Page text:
Growing up, we all are conditioned to believe that no matter how good or bad a family is, it is the only thing that sticks. As young kids, seeing our parents fight, or our mother’s silence in front of our grandparents, everything seems normal.
Like many, my brother and I grew up in a traditional Indian household where my mother was supposed to stay at home and my father was supposed to earn – the roles that define a traditional Indian household or a normal family.
But does a ‘normal‘ family mean a functional family, and what is it that separates functional families from dysfunctionality? Does having traces of violence, trauma, mental or physical abuse, or disability makes a family dysfunctional?
What is dysfunctionality and how to identify dysfunctional families?
According to the Cambridge dictionary, dysfunctional refers to something that is not working or someone who is not behaving normally. Family refers to a group of two or more people related by birth, arrangement, or adoption, constituting a single household. Thus, a dysfunctional family would be a family that is unable to function normally.
According to the McGraw-Hill Concise Dictionary of Modern Medicine, ‘a dysfunctional family’ is “a family with multiple ‘internal’ conflicts, like sibling rivalries, parent-child conflicts, domestic violence or ‘external’ conflicts like alcoholism, adultery or something that affects the basic needs of the family unit“.
While there are not any specific factors to classify a family as dysfunctional, a common thread is that adults who grow up in a dysfunctional family unit are often deprived of emotional support, stability, and individuality that help in building self-esteem and healthy coping mechanisms.
The question that remains here is what type of families are more prone to dysfunctionality. According to a July policy report of 2019 by the European Research Council, it was highlighted “that there was a decline in individual subjective well-being either happiness or life satisfaction once parenthood begins”.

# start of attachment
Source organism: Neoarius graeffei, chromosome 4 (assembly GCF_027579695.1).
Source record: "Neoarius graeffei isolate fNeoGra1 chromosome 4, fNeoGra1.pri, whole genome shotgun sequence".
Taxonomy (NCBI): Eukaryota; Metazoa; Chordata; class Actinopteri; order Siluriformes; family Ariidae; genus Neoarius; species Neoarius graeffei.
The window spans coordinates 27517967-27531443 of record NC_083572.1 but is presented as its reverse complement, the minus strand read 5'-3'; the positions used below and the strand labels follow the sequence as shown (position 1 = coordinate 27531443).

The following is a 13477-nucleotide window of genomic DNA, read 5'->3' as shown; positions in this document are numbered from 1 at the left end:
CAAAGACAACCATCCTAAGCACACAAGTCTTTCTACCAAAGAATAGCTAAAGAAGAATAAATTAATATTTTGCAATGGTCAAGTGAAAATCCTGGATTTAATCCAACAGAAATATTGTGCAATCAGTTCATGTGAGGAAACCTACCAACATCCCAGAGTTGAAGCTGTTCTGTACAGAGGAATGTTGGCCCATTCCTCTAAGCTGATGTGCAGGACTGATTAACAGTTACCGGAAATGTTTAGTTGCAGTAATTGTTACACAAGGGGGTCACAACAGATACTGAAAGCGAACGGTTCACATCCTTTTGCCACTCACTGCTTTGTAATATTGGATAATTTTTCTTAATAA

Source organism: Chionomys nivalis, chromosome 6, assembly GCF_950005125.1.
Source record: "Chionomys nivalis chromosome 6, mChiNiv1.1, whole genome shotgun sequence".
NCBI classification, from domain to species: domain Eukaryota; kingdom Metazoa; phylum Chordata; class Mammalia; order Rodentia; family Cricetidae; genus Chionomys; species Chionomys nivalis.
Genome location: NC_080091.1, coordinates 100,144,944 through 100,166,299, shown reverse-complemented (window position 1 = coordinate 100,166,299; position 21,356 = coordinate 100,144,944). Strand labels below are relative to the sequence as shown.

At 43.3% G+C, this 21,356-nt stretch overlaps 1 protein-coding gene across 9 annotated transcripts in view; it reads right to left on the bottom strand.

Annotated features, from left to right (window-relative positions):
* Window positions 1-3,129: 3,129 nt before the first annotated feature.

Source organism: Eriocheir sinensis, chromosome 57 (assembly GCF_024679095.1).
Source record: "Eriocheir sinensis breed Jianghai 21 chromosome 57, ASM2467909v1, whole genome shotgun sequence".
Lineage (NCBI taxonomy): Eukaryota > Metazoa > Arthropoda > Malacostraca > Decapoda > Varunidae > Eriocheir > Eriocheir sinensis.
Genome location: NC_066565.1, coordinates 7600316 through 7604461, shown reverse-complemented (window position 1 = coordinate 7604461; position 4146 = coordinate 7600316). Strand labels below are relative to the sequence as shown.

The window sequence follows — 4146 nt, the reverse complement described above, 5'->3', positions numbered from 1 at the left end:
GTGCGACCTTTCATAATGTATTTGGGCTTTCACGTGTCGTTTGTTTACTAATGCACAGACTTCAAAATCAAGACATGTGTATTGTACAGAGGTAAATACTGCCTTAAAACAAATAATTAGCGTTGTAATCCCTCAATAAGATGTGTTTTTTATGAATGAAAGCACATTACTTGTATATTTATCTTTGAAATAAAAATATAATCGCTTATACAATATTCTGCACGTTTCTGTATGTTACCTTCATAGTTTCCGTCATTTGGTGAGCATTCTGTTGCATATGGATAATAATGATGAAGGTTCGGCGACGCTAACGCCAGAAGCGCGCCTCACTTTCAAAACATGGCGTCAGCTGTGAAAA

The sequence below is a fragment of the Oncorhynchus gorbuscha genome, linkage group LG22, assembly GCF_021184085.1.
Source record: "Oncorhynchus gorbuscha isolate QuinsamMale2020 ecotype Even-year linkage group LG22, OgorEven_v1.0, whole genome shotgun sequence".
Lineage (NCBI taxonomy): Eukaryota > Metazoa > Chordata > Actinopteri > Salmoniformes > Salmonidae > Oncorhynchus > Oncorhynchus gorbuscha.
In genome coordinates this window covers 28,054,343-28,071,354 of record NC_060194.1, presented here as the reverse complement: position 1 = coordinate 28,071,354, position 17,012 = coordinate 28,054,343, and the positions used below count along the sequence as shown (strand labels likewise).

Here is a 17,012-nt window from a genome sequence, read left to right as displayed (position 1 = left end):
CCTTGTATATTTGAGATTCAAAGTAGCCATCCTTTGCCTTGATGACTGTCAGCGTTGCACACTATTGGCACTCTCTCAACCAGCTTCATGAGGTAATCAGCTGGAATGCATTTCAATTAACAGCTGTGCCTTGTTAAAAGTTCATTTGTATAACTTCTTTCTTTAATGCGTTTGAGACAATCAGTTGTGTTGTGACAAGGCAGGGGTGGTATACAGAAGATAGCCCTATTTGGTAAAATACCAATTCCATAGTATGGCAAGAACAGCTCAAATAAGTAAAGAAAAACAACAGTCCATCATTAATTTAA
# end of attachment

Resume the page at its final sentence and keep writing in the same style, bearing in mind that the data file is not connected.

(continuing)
Another study by Mom’s expresso on “Mom’s Happiness Index” highlighted that less than 50 percent of mothers are happy with their current state of life. However, this study also highlighted that the growing unhappiness is not the result of having a child, but the societal pressures and unattainable expectations from the immediate family that mothers face.
As a result of this, many women question themselves and often degrade themselves before their husbands and children. When it comes to working mothers, this pressure of being a good mom just worsens.
Within these situations, having a partner’s support and a good form of communication can greatly impact a child’s well-being. While there is variability in the patterns that can contribute to dysfunctionality, some patterns that may affect individuals more than others can be: both parents or one of the parents is emotionally or mentally abusive, both parents or one of the parents have an addiction or history of substance abuse, absence of one or both the parents, over-involvement of both or one of the parents, use of threat or violence by both or one of the parents.